Perinatal flavour learning through the maternal diet is known to enhance flavour preference and acceptance of flavoured food in many species, yet still little is known about the mechanism underlying perinatal flavour learning. Previously we found positive effects of perinatal flavour learning on food intake, growth and behaviour of piglets postweaning, but no increased preference for the flavour. This suggests that flavour learning in pigs works through a reduction of weaning stress by the presence of the familiar flavour instead. The aim of this study was to investigate whether perinatal flavour learning reduces stress at weaning, and whether the effect is stronger when the familiar flavour is present in the food. Sows were offered an anethol-flavoured diet (Flavour treatment) or control diet (Control treatment) during late gestation and lactation. Flavour and Control piglets were provided with anethol either in their food (Food treatment) or in the air (Air treatment) after weaning. Preweaning and postweaning treatments did not affect food intake, preference or growth in the first two weeks postweaning but flavour treatment reduced the latency to eat (24 versus 35 hours, P = 0.02) and within-pen variation in growth (SD within-pen: 0.7 versus 1.2 kg, P
Consumption of caloric and non-caloric versions of a soft drink differentially affects brain activation during tasting
Smeets, P.A.M. ; Weijzen, P.L.G. ; Graaf, C. de; Viergever, M.A. - \ 2011
NeuroImage 54 (2011)2. - ISSN 1053-8119 - p. 1367 - 1374.
sensory-specific satiety - food-intake - orbitofrontal cortex - dorsal striatum - energy-balance - human amygdala - sweet taste - liquid food - bite size - reward
Sensory-specific satiety, which is defined as a relative decrease in pleasantness, is increased by greater oro-sensory stimulation. Both sensory-specific satiety and pleasantness affect taste activation in the orbitofrontal cortex. In contrast, metabolic satiety, which results from energy intake, is expected to modulate taste activation in reward areas. The aim of this study was to determine the effects of the amount of oro-sensory stimulation and energy content on consumption-induced changes in taste activation. Ten men participated in a 2 × 2 randomized crossover study. Subjects were scanned twice using functional magnetic resonance imaging: after fasting for at least 2 h and after treatment, on four occasions. Treatment consisted of the ingestion of 450 mL of orangeade (sweetened with 10% sucrose or non-caloric sweeteners) at 150 mL/min, with either small (5 mL) or large (20 mL) sips. During scanning, subjects alternately tasted orangeade, milk and tomato juice and rated its pleasantness. Before and after the scans, subjects rated pleasantness, prospective consumption, desire to eat and sweetness for all tastants. Main findings were that, before treatment, the amygdala was activated more by non-caloric than by caloric orangeade. Caloric orangeade activated part of the striatum before, but not after treatment. We observed no main effects of sip size on taste activation and no interaction between sip size and caloric content. In conclusion, the brain responds differentially to caloric and non-caloric versions of a sweet drink and consumption of calories can modulate taste activation in the striatum. Further research is needed to confirm that the observed differences are due to caloric content and not to (subliminal) differences in the sensory profile. In addition, implications for the effectiveness of non-caloric sweeteners in decreasing energy intake need to be established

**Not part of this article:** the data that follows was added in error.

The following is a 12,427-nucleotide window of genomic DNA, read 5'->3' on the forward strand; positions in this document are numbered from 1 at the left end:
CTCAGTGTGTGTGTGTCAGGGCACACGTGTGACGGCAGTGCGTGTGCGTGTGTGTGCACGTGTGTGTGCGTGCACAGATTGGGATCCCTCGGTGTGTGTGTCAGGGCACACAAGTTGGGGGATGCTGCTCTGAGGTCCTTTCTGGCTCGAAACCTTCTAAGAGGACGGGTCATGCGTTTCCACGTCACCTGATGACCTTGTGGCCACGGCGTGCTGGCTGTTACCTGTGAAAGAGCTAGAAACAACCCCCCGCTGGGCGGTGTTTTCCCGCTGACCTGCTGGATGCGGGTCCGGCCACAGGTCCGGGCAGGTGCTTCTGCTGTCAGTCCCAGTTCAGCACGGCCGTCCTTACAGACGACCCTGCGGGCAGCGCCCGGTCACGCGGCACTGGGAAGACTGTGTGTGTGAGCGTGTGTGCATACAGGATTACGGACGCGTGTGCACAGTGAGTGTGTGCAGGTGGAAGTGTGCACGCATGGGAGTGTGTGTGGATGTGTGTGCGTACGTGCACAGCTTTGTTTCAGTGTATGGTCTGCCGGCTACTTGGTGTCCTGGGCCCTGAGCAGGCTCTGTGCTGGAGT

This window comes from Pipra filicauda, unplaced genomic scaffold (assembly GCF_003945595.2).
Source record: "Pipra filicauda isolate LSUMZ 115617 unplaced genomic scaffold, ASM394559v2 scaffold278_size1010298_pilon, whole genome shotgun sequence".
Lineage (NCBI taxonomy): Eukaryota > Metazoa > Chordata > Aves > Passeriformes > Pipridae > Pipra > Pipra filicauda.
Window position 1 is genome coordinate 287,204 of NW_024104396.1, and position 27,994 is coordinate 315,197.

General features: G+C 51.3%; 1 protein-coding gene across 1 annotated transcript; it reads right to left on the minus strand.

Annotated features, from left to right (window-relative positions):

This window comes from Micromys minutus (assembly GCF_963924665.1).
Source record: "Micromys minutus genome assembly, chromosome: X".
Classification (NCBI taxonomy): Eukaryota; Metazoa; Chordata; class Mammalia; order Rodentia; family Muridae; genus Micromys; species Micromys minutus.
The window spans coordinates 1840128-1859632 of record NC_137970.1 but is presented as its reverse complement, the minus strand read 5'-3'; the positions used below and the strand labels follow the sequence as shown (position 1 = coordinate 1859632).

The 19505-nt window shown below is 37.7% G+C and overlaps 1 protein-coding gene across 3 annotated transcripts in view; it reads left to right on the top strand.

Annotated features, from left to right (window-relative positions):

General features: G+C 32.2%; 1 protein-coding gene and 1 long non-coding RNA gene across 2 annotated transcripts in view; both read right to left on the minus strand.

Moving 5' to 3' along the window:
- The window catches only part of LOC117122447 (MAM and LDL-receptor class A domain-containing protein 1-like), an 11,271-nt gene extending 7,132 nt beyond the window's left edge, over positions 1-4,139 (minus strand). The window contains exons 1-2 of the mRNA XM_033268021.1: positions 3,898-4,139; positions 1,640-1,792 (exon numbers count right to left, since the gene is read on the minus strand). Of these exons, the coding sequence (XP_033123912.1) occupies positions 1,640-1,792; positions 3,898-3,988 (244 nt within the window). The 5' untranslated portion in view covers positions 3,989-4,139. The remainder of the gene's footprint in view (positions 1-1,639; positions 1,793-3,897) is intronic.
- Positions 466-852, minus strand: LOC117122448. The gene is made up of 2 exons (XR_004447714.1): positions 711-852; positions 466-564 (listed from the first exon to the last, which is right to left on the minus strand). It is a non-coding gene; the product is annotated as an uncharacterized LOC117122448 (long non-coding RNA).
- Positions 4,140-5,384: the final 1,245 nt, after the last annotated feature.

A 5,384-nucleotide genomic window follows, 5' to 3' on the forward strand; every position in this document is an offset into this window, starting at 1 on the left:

Representation of Sweet and Salty Taste Intensity in the Brain
Spetter, M.S. ; Smeets, P.A.M. ; Graaf, C. de; Viergever, M.A. - \ 2010
Chemical Senses 35 (2010)9. - ISSN 0379-864X - p. 831 - 840.
sensory specific satiety - food-intake - neural representations - mammalian taste - aversive taste - human amygdala - bite size - humans - perception - satiation
The intensity of the taste of a food is affected mostly by the amount of sugars (mono- and disaccharides) or salt it contains. To season savory-tasting foods mainly table salt (NaCl) is used and to sweeten foods, sugars like sucrose are used. Foods with highly intense tastes are consumed in smaller amounts. The optimal taste intensity of a food is the intensity at which it is perceived as most pleasant. When taste intensity decreases or increases from optimal, the pleasantness of a food decreases. Here, we investigated the brain representation of sweet and salty taste intensity using functional magnetic resonance imaging. Fifteen subjects visited twice and tasted a range of 4 watery solutions (0–1 M) of either sucrose or NaCl in water. Middle insula activation increased with increasing concentration for both NaCl and sucrose. Despite similar subjective intensity ratings, anterior insula activation by NaCl increased more with concentration than that by sucrose. Amygdala activation increased with increasing NaCl concentration but not sucrose concentration. In conclusion, sweet and salty taste intensity are represented in the middle insula. Amygdala activation is only modulated by saltiness. Further research will need to extrapolate these results from simple solutions to real foods